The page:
And yet, Jackson’s movie ends with the quote: (it wasn’t the airplanes) “it was Beauty killed the Beast.” Despite all her power as a potential savior, the tragic end and final words condemn the “beauty,” while simultaneously drawing the viewer’s attention away from the fact that she, like Kong, suffered as a victim in a plot acted upon her. His other-worldy strangeness, and her womanly beauty were both attributes to be exploited, not celebrated

More Stereotypical Manuscript

Posted in Copyediting, grammar, homophobia, sexism by m.snowe on April 11, 2008

Here are some more submitted stereotypes in copyediting language/rules:

The Gay Recluse writes:
More on the gay front than sexist, but! How about “homo panic”: failure to use any adverbs ever for fear of being labeled a queen. (He offered pathetically.)

Not pathetic at all! In fact, combing a few copyediting books/websites, it’s clear that the makers of these rules (and general grammar rules) were homophobic:

“Querying” : This word is an obvious allusion to Queer–and of course, the textbook warns all future copyeditors:
“Do not query often…Queries should never be sarcastic, snide or argumentative.”

“Homophones”: (Words pronounced identically or quite similarly but spelled differently) “Be able to spot and eliminate troublesome pairs”

And that’s not all. Grammar seems to be quite conservative.

Hence, the definition of copulative verbs:
“verbs that express a state of being, rather than an action.”

Interestingly, the verb “copulate” means: to engage in sexual intercourse. The grammarians have decided that to have sex is a state of being, not an action. Or perhaps they have a special regard for Sting and his Tantric practices?

Sexist Copyediting Rules

Posted in Copyediting, new terms, sexist by m.snowe on April 10, 2008

Who knew that even the bookmakers are a part of the patriarchy!

Taken from a manuscript copyediting website:

“A “widow” is the last line of a paragraph that appears alone at the top of a page. An “orphan” is the first line of a paragraph that appears alone at the bottom of a page.”

Instructions from manuscript prep document:

“Avoid ‘widows and orphans’: that is, headings, single words, or single lines of text that dangle, separated from the rest of the section to which they belong, at the top or bottom of a page. You may insert additional line spaces to avoid such occurrences.”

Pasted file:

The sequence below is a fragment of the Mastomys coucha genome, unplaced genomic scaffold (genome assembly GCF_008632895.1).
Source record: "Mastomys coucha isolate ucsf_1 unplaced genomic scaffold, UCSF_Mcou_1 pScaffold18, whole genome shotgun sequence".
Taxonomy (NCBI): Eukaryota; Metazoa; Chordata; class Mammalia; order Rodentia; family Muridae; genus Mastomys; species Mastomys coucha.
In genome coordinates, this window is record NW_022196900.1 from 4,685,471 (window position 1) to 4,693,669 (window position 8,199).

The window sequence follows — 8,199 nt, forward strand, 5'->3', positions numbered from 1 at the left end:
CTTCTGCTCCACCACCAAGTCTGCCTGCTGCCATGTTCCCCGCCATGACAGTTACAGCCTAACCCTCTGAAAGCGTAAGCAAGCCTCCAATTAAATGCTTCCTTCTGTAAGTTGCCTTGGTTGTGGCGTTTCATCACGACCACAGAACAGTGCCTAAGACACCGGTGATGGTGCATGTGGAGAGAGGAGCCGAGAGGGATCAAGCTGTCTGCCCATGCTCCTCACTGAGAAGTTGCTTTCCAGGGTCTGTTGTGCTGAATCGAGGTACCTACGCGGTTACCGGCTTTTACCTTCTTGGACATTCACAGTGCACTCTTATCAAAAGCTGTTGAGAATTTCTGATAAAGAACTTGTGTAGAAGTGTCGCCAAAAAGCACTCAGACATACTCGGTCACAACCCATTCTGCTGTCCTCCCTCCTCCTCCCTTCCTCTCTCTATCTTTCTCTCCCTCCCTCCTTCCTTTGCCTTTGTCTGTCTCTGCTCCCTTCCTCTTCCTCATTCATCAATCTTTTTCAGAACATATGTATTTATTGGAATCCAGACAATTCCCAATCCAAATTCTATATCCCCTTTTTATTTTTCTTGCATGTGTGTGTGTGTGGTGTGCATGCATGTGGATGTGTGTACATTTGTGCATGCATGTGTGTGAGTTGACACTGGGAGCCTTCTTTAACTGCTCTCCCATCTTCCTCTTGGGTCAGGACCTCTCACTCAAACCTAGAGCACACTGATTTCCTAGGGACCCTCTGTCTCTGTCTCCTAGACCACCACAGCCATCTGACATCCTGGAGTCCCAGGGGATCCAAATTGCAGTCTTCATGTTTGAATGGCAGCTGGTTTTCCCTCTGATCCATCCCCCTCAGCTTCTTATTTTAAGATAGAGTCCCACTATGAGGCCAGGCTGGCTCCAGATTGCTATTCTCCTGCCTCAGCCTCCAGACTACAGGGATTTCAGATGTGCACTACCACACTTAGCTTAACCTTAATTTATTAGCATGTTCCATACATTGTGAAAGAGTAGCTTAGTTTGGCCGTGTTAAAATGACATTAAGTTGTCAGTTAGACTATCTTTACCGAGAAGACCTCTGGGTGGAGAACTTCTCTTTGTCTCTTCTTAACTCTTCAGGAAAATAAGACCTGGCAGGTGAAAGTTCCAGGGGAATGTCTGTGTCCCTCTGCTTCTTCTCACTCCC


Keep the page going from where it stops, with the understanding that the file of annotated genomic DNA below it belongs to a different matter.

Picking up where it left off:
While it’s understandable that widows and orphans aren’t exactly wanted personages in society, and there are obvious connotations of incompleteness and sadness, why is it only women and children that get abused, via manuscript preparation requirements?

Here are some healthy, equally-abusive suggestions for manuscript problem terms:

Please avoid the following common manuscript problems:

Widowers: text that stands flush right in the middle of the page, and seems deeply unconnected to the rest of the text (either by differing font or font size), and yet tries strenuously to fit in.

Mid-lifers: unnecessary breaks in text flow accompanied by extravagant design images or colored text vehicles.

Machomarks: overly elaborate and masculinized sentences sectioned off for extra attention (by phallic-shaped bullets or charts), even though the facts therein are void of any intellectual value or attractiveness.

Asshole: Random termination of a paragraph without explanation, often followed by tense diction and sense of impropriety.

Snobs: Sentences constructed with ten or more rather overly erudite, pithy adjectives to describe the banal.

ED Guys: Incomplete sentences.

Write in with other suggestions!

Olympiadic Problems

Posted in 1936, China, olympics, politics, sports by m.snowe on April 9, 2008

The Olympics thrive on conflict–that’s essentially what they’re all about anyways–not-so-friendly competition that masquerades as international good-sportsmanship. Some Americans felt good/smug about Jesse Owens winning 4 gold medals while in Germany during Hitler’s reign in 1936, as the dictator was proclaiming the supremacy of the “Aryan race.” Yet, on returning home, Owens was still subjected to all the racial prejudices that plagued the US. Ultimately, neither side is free from blame, or can take the completely ethical highroad. The US was embroiled in a deep debate prior to the 1936 games as to whether or not they would boycott, due to Hitler’s regime. The US decided to participate, the main argument being that sports should be free from politics. Also, one must take into consideration the US policy of non-involvement before entering WWII. In fact, despite many nation’s internal debates about whether or not to send athletes, the Berlin Olympics (up until that time) had the highest number of participating nations. But really, can we claim that politics and sports are so divergent? Wasn’t it a mere month or so ago that baseball players were testifying in congress? Can a country that claims to invest so much in overseas peace and “freedom” really claim the rule of separation of sports (a.k.a. the new church) and state?